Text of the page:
As Europe Stands By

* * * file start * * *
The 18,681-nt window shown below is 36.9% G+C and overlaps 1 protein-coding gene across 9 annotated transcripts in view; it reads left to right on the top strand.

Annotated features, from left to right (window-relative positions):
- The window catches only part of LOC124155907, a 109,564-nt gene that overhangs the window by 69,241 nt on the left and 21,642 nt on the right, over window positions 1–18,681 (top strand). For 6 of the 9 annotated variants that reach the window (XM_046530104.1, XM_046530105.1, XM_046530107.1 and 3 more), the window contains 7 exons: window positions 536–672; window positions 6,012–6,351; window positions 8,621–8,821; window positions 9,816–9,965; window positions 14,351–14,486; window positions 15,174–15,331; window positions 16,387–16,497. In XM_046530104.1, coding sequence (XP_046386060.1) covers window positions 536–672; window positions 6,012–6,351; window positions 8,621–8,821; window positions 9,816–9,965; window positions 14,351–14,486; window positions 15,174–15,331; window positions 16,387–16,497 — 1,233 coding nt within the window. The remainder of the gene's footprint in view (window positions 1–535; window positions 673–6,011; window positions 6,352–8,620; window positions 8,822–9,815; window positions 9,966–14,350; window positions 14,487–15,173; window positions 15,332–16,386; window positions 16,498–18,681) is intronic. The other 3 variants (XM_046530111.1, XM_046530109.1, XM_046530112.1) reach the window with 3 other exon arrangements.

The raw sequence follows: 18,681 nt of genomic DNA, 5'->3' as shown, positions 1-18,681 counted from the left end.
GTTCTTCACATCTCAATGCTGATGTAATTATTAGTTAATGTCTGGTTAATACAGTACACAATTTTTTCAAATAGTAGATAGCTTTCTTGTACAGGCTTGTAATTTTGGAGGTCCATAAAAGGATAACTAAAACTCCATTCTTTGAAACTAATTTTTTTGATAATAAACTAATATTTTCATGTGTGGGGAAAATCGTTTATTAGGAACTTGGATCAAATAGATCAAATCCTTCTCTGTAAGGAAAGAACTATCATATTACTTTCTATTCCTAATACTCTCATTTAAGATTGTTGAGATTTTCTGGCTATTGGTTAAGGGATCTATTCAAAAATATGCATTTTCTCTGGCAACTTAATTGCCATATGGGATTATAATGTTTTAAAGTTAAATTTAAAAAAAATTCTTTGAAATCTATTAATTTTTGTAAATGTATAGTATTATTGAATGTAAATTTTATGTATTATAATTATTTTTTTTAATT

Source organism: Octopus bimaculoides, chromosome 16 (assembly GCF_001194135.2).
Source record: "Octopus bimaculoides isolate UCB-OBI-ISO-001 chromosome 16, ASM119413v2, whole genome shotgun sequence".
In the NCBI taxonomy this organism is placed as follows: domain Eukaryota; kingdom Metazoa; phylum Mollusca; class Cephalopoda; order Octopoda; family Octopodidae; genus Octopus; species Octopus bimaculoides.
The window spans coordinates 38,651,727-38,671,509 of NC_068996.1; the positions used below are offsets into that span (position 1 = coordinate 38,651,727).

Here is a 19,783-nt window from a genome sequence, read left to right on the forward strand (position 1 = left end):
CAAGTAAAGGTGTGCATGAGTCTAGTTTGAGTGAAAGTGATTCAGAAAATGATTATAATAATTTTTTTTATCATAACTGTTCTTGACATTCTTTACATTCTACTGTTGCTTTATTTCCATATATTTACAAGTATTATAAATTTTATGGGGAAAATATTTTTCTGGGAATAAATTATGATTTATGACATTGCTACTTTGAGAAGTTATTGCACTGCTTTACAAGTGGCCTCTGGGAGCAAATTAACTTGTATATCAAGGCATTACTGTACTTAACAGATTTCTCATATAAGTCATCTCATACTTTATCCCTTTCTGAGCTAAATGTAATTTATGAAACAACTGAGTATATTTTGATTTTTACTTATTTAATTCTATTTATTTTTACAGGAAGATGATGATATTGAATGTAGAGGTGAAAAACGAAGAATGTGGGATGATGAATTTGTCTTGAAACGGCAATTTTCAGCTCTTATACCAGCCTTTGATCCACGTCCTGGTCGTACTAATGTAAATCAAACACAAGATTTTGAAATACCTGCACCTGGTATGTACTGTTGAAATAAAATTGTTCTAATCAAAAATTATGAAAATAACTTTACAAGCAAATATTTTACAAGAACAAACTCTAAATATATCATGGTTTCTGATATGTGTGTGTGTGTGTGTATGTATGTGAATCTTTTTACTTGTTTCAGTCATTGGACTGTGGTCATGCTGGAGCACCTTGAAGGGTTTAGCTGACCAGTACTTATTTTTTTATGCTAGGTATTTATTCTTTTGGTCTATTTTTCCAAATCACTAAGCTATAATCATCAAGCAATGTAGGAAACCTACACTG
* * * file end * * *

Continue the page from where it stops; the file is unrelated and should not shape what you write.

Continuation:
As A EUROPEAN, whenever I read that “the West” ought to understand this-or-that aspect of Soviet policy, or be aware of this-or- that danger, or be ready to seize such-and-such an opportunity, I wonder who exactly is being exhorted. If it is the United States, that is one thing. For the United States is an autonomous great power, fully able to engage in the “contest of will,” or “competitive coexistence,” or the “balance of terror” -in short, capable of meeting any Soviet “challenge.” But if by “the West” is meant the totality of the countries joined in the Atlantic alliance (and some democracies outside the alliance, such as Sweden and Switzerland) then I am not so sure that I understand how this collective entity should go about acting in accordance with its ideals, or its interests, or even its will to live. For three very relevant and difficult questions immediately come to mind: (1) the European democracies and German reunification; (2) Western Europe’s contribution to its own defense; and (3) the special problems of anti-Communism in Europe. I can of course deal only summarily with these questions here.
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